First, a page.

College of Education will host documentary, discussion about criminalization of young Black girls

flyer for film Pushout: the Criminalization of Black Girls in Schools
The March 11 event will include a panel discussion with GRPS leaders and faculty members from GVSU and U-M.
Image Credit: courtesy photo

The College of Education will host a campus and community screening of the documentary "Pushout: The Criminalization of Black Girls in Schools," which examines how educational and judicial disparities disrupt education for young Black students.

The March 11 event will begin at 6 p.m. and include a panel discussion. Register online to receive a Zoom invitation. Event organizers chose March 11 as an opportunity to remember and reflect on Breonna Taylor’s death, which occurred on March 13, 2020.

Panelists are Larry Johnson, assistant superintendent, chief of staff and executive director of public safety/school security for Grand Rapids Public Schools; Tonisha Jones, associate professor for criminal justice, GVSU; Natasha Neal, director of community and student affairs for GRPS; and Camille Wilson, university diversity and social transformation professor, University of Michigan.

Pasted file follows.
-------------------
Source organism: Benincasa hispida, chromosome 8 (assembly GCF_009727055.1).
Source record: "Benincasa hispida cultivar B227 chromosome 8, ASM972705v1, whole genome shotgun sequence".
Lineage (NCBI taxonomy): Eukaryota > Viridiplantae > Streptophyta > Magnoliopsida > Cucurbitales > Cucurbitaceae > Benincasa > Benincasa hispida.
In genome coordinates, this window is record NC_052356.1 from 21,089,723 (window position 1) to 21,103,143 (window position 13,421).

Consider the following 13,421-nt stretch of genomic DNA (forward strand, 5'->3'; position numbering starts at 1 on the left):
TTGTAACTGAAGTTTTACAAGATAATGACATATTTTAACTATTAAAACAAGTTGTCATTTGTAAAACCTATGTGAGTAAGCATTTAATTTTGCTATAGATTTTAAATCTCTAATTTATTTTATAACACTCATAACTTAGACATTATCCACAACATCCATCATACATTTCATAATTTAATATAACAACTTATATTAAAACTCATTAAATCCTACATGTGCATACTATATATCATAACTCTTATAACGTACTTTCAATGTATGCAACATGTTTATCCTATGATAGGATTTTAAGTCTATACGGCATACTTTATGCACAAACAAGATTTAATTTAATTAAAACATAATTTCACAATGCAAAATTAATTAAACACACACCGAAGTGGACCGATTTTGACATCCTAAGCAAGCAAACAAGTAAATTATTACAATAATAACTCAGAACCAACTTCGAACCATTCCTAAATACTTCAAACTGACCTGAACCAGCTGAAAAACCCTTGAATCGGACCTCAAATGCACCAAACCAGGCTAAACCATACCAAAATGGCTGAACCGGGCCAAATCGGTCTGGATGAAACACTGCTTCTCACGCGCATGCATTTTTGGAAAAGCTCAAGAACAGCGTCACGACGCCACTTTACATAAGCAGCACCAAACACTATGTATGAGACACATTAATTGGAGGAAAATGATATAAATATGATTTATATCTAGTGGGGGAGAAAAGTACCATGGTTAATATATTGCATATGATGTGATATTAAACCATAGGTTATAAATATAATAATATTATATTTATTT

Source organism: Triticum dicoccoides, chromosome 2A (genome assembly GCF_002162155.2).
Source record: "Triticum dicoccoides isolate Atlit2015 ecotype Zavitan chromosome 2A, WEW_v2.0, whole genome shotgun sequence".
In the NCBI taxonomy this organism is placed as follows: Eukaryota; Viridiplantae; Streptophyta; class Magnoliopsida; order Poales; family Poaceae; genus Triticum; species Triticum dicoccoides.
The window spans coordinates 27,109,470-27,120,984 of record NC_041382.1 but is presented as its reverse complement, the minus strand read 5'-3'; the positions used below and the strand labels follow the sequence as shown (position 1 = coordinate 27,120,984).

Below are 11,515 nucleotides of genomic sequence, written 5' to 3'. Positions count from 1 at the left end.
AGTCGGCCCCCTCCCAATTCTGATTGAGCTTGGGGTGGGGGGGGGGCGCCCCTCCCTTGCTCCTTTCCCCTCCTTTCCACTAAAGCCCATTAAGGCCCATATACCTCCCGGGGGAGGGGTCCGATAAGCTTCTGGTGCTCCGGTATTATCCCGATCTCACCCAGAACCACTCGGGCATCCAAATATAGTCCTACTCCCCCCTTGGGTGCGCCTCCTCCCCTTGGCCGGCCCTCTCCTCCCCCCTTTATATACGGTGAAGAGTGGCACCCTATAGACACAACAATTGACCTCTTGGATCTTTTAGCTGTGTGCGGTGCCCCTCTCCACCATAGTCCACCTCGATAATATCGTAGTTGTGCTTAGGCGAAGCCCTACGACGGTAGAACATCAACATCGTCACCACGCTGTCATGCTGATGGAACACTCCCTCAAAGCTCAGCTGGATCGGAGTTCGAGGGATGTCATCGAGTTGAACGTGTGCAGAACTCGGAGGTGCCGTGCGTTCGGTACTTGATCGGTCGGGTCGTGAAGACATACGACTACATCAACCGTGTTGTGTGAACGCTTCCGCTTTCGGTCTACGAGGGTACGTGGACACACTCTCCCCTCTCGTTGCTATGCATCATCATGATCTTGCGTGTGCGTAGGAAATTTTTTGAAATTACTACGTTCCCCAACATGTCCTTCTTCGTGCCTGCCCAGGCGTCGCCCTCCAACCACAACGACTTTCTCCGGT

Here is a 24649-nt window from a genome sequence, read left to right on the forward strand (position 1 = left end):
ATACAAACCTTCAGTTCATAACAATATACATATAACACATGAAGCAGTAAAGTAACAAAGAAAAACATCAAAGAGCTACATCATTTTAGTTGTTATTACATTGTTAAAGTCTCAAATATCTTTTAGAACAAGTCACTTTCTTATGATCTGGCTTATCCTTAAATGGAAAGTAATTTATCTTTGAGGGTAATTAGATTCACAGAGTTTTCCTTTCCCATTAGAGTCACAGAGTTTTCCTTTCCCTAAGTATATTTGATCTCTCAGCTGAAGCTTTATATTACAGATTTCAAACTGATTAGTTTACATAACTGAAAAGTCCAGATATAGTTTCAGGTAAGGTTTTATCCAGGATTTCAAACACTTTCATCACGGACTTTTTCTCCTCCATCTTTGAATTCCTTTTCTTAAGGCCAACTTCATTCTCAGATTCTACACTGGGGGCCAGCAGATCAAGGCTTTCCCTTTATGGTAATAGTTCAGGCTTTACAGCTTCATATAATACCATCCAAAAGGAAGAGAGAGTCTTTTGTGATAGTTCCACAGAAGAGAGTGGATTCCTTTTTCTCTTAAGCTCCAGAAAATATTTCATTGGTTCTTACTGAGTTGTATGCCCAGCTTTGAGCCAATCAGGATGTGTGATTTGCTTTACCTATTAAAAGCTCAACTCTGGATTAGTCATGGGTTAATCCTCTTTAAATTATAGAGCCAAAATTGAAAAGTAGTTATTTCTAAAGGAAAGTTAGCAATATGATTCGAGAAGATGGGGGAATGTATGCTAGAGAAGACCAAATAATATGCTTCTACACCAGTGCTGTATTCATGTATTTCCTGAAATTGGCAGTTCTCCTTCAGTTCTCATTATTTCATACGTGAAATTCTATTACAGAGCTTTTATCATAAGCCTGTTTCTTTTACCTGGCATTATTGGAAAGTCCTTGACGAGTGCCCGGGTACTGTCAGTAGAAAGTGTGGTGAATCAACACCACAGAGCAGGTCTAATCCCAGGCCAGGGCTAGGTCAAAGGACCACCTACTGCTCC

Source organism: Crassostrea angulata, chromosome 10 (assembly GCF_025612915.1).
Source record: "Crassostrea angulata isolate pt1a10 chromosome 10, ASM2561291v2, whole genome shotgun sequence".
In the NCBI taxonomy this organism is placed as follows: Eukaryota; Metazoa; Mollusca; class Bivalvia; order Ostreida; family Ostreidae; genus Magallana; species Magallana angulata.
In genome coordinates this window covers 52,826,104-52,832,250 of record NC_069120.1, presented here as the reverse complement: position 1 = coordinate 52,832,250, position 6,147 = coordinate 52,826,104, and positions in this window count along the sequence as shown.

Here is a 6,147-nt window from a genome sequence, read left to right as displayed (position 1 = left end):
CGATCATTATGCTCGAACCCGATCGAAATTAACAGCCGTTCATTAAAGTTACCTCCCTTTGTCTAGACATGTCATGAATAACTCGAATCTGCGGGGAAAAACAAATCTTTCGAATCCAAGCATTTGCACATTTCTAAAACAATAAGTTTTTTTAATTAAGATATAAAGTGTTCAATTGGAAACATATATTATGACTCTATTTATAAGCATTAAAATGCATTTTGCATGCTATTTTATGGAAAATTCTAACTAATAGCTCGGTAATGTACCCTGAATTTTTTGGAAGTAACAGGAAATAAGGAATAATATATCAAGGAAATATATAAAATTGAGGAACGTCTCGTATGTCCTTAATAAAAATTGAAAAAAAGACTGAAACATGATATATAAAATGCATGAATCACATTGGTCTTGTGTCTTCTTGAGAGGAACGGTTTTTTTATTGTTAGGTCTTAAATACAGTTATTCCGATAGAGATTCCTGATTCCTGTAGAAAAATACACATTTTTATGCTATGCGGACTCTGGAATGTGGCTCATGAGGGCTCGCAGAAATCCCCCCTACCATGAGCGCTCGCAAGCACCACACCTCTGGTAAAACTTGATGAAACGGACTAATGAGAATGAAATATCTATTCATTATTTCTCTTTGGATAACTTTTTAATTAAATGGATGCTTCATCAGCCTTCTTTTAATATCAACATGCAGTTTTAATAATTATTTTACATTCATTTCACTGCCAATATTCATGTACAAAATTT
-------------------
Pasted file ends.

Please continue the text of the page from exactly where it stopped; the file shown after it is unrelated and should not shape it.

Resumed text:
The documentary is based on Monique Morris' book of the same title. Leanne Kang, assistant professor of education and one of the event organizers, said she hopes participants will learn how Black girls are misunderstood by school officials, who are then quick to punish, expel or have girls arrested.

"I hope our students and participants will recognize the relevance and urgency of the issue," Kang said. "Yes, this is about ending the pushout of Black girls in schools but also ending the ways in which racism, sexism, and other inequalities are reproduced and institutionalized more broadly."

The film is part of the Educational Foundation’s Film and Speaker Series.